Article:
Halfway into my first year teaching, I realized that my students and I had gotten to the point where we actually enjoyed spending time together. During my first few months, I’d started each day with a feeling of dread and can make an educated guess that my students shared the feeling. My students didn’t know what to expect from me and that was completely due to the fact that I didn’t know what to expect of them either. The first few months felt like an endless vacuum of ambiguity resulting in daily chaos.
But around mid-December, we started to get along. And by get along, I mean we could be in the same room together without one or the other shouting. Rather than sitting in the teacher’s lounge during lunch, I started sitting in the cafeteria with my students. I started developing a second grade sense of humor (I won’t describe this in depth because you can easily imagine the kinds of things second graders think are funny) and the words “good, bad, nice, happy, and uh-huh” became the limits of my vocabulary. I started to develop an interest in the High School Musical series. When I wasn’t at school, I dreamt, ate, and breathed in the language of lesson planning. Teaching, and more specifically, my students, began to consume me.
Before I knew it, I made the most dangerous teacher move you can possibly make. I started to think of my students as my friends. When driving home from school, I’d see something and all the sudden think, “I’m going to call Deaundre to tell her about what I just saw, I know she’d think that was funny.” Or, on a Saturday, I’d be sitting at home feeling bored and think, “I’m going to call Zaria, maybe we can go eat lunch together.” At the time, it didn’t occur to me that maybe it was alarming that I was 21 and didn’t have a life outside of second grade.
I think at one, quickly passing, momentary point in this December-January phase, I had a sudden realization that it could be a problem that my only friends were a group of eight-year-olds. And then I’d quickly push the thought out of my mind and go back to lesson-planning or watching High School Musical 2.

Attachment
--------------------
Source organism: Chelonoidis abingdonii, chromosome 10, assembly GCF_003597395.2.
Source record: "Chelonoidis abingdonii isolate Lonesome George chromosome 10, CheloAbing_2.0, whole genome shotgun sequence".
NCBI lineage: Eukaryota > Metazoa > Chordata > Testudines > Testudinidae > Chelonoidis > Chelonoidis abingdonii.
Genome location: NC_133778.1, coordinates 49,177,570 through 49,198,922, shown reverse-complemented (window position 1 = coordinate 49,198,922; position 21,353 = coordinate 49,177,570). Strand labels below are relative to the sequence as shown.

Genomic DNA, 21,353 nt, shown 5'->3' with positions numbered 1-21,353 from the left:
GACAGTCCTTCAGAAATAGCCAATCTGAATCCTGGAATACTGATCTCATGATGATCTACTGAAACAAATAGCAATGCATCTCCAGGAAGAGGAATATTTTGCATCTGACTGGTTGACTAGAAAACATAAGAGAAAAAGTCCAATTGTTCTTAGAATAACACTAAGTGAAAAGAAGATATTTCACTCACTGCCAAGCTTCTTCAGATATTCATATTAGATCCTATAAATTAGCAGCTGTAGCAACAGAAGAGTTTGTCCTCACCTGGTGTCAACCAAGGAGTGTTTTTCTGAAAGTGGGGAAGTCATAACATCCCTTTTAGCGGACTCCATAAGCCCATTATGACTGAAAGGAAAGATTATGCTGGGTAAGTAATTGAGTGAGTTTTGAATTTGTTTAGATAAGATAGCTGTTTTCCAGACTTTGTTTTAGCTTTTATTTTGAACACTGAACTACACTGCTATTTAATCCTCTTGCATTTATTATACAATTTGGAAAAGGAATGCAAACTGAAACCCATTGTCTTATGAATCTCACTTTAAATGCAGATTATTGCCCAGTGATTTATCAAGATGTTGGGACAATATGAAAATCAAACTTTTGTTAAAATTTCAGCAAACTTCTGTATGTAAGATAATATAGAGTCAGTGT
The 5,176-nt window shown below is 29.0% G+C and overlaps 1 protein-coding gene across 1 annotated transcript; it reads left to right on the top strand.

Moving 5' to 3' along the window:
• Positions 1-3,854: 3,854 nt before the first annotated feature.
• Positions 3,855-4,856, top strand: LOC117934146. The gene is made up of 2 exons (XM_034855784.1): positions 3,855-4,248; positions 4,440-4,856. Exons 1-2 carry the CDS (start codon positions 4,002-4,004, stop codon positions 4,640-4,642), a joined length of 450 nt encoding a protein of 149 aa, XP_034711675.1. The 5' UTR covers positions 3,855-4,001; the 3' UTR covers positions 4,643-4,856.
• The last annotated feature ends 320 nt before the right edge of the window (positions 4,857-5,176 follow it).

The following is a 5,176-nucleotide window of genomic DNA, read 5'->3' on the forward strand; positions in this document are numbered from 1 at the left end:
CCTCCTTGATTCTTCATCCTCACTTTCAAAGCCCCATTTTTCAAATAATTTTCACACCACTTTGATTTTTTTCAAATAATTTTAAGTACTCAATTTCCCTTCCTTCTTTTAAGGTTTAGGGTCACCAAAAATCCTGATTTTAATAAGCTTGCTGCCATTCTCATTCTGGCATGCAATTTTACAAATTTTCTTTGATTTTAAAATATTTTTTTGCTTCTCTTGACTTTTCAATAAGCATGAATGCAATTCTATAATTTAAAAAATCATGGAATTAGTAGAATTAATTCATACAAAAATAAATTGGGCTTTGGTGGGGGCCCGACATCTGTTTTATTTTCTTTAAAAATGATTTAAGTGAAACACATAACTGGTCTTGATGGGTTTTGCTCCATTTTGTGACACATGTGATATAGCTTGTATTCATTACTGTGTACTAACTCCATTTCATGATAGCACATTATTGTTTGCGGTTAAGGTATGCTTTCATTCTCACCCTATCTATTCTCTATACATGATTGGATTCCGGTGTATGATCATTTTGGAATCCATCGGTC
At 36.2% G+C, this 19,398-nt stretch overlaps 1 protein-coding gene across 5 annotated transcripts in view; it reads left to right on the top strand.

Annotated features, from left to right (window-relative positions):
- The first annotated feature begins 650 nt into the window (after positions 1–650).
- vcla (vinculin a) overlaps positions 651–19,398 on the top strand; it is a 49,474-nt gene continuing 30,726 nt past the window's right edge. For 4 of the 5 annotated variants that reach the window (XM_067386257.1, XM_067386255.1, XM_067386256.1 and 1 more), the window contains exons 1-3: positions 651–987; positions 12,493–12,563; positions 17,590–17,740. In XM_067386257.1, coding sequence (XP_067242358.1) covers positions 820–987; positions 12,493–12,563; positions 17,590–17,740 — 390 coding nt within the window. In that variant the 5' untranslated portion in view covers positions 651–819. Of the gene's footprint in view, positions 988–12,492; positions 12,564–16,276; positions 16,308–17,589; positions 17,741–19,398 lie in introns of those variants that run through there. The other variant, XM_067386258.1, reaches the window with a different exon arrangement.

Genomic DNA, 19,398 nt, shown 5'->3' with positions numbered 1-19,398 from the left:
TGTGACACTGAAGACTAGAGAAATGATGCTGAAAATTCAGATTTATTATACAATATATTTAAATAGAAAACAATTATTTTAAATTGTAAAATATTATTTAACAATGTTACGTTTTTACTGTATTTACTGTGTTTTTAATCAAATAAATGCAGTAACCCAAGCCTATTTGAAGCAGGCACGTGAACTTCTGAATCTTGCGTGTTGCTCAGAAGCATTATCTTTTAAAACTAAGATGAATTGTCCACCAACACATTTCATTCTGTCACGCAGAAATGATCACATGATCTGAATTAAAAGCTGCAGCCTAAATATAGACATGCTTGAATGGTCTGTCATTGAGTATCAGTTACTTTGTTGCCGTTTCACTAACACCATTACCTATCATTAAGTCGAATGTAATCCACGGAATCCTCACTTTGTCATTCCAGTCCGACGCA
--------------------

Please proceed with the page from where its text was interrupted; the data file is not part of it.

In February, though, I realized that perhaps I should pull back the reins and start sitting in the teacher’s lounge again. One day as I was sitting at lunch with my students I overhead a most peculiar conversation between Shaun, my student who envisioned himself as the Hulk, and Sam. It went something like this:
Shaun: “Man, Ms. Bowman ain’t married.”
Sam: “Yeah, I know. So what?”
Shaun: “I think she wants to marry a big, strong man, like the Hulk.”
Sam: “No she don’t. ”
At this point, Shaun looked at me, jumped out of his seat, and beat his hands on his chest in a Godzilla-like fashion and eagerly asked, “Bowman! Aren’t I like the Hulk?” I pretended not to hear him and quickly turned around in hopes it’d look like I was scolding a student behind me for talking too loudly. No matter that I didn’t hear him, Shaun wasn’t deterred and the conversation continued.
Sam: “See man, you ain’t like the Hulk. And even if you was, Bowman don’t like you!”
Shaun: “Whatever. Well, I guess I don’t want no babies anyway.”
At this, my jaw dropped. I got up and moved away. My internal alarm of ‘this should not be happening and I’m incredibly disturbed’ was blaring and I wanted to crawl into the nearest corner. I was shell-shocked to say the least. I’d heard my students say some ridiculous things throughout the past six months, but this easily went above and beyond my expectations of crazy second grader thoughts.
Clearly, I needed to start sitting in the teacher’s lounge, stop trying to be the cool teacher, and make some friends my own age. I became less consumed with teaching and more consumed with trying to be a normal adult again. I threw out the High School Musical DVDs, pushed myself to call my mom or my one of my two friends, Amanda and Natalie, if I had something worthwhile to say (I still had a hard time on the making friends piece…thus I only had two), started running again, and began eating my lunch in the teacher’s lounge with other adults doing adult things, like watching soap operas.
My students didn’t stop saying routinely off the wall things, like, “dang, Ms. Bowman you look tacky today,” when I’d wear different color shoes and pants. And they didn’t stop asking incessant questions like, “Ms. Bowman, why do you eat all them leaves?” when I’d eat a salad. However, the mumurings of conversations with ‘Bowman’ and ‘marriage’ in the same sentence ended. Thank God. Shaun would still stand up once every week or so, bang his chest with his fists, and shout, “look at me, I’m the HULK!” But as long as he wasn’t proposing marriage, that was just fine with me.